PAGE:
The Great Uncertainty in Forecasting the Primaries

FiveThirtyEight’s Nate Silver is working on a forecasting model for the upcoming primaries, we (his Twitter followers) learned today, which is no easy task. Below are two graphics he released showing winning odds for the 2008 Republican presidential candidates in the days leading up to two of the earliest primaries.

First, check out this spread over the month leading up to the New Hampshire event: Mitt Romney led the pack, but a Rudy Giuliani, John McCain, or even Mike Huckabee victory were clear possibilities. (McCain ultimately took New Hampshire with 38 percent of the vote, to Romney’s 32. Huckabee had 16 and Giuliani just 9, having thrown all his eggs into the late-January Florida basket.)

Photo: Courtesy of Nate Silver.

Two contests later and it was South Carolina’s turn. Huckabee, Mr. Arkansas Pastor, had been an early favorite in this Southern state, and was an easy bet after winning the Iowa caucuses. (Hence the big spike around the fifteen-day mark.) But then he earned zero delegates in Wyoming and his odds quickly crashed, helped along by a third-place showing in New Hampshire. McCain’s win in the Granite State (around the six-day mark) propelled him to nearly 90 percent odds in South Carolina. It was only Huckabee’s semi-decent showing in Michigan and McCain’s surprising weakness in Nevada that led their odds to converge, but not by enough.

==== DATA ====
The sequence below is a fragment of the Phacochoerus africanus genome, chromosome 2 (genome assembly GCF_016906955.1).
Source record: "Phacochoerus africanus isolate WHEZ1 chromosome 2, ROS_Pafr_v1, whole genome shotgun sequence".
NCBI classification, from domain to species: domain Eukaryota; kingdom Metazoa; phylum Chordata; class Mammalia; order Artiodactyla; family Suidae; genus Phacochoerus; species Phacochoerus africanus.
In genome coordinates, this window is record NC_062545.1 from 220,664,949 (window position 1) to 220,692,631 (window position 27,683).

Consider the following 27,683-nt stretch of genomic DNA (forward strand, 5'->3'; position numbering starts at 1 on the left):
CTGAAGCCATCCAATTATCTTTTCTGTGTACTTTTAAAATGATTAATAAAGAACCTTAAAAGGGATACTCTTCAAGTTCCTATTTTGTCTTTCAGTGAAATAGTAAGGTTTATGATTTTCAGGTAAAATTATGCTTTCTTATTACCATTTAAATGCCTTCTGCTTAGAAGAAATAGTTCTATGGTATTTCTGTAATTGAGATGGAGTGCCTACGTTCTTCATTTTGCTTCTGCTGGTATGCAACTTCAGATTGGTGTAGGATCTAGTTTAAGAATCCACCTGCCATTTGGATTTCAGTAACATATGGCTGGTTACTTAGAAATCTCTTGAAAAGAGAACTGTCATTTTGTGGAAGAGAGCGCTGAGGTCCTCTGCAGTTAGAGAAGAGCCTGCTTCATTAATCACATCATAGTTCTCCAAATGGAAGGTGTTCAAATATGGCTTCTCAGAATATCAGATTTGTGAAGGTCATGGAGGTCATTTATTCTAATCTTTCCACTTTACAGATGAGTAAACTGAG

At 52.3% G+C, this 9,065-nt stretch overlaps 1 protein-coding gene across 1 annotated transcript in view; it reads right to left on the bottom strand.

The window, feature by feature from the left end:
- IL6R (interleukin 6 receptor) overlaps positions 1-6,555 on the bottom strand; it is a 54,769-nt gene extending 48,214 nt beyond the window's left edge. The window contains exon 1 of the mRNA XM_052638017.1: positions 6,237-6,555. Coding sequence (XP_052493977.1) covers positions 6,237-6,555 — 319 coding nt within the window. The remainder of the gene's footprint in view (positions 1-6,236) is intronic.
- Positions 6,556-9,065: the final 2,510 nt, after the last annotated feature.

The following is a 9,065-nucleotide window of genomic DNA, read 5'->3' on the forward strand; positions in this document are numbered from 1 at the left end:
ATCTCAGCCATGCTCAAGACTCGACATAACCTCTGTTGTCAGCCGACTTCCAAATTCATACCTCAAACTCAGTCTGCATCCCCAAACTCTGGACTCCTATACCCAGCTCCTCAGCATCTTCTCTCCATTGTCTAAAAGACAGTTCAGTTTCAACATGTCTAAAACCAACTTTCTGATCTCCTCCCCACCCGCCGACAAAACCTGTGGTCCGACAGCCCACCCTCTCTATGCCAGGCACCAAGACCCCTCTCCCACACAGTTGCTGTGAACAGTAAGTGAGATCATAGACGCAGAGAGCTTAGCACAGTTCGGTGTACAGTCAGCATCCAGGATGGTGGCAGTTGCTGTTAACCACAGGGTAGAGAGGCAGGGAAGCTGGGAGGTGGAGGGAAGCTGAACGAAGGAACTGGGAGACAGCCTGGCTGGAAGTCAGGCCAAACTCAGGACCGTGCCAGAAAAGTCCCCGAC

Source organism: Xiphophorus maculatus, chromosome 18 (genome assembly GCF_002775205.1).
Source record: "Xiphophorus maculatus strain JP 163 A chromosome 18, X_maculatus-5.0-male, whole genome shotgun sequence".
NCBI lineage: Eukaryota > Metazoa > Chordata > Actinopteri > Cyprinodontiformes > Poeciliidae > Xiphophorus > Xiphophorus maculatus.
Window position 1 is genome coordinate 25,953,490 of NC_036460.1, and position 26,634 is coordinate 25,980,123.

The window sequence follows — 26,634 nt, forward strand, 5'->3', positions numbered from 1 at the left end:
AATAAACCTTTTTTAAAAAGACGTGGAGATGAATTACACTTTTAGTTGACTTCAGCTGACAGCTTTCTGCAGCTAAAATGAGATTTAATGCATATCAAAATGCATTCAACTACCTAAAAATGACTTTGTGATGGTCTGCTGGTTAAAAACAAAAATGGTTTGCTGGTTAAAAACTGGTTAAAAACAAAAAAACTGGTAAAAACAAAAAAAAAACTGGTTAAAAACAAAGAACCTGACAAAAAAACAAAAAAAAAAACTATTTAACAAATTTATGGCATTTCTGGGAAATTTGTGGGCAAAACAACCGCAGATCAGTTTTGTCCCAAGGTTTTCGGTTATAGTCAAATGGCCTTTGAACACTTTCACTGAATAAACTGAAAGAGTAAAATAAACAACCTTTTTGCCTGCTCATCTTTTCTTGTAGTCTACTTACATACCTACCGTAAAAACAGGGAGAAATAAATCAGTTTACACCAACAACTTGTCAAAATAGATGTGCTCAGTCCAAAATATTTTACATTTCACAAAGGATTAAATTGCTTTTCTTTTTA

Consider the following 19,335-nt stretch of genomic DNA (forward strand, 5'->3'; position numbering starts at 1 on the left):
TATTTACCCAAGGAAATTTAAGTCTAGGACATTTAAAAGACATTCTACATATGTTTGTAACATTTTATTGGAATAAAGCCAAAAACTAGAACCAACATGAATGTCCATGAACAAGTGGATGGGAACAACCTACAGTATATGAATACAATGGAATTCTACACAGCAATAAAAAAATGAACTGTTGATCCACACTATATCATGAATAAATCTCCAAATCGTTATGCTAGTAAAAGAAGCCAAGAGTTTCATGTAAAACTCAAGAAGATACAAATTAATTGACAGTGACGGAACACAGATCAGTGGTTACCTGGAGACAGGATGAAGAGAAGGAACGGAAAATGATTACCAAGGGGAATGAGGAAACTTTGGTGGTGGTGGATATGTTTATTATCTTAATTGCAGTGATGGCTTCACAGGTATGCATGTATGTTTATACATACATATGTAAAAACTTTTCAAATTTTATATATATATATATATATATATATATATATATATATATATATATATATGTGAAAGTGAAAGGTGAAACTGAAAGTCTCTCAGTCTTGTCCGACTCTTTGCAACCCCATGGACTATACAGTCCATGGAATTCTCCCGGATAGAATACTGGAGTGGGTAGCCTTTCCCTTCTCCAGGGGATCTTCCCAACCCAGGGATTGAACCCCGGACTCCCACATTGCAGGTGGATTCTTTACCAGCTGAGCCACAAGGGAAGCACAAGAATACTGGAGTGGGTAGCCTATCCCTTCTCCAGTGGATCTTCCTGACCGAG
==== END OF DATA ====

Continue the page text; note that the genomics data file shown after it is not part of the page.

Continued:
Photo: Courtesy of Nate Silver.

While forecasting more than one primary or caucus into the future seems a risky business, we’ll hold off final judgement on Silver’s plan until he reveals it to the world fully-formed.

The Uncertainty in Forecasting the Primaries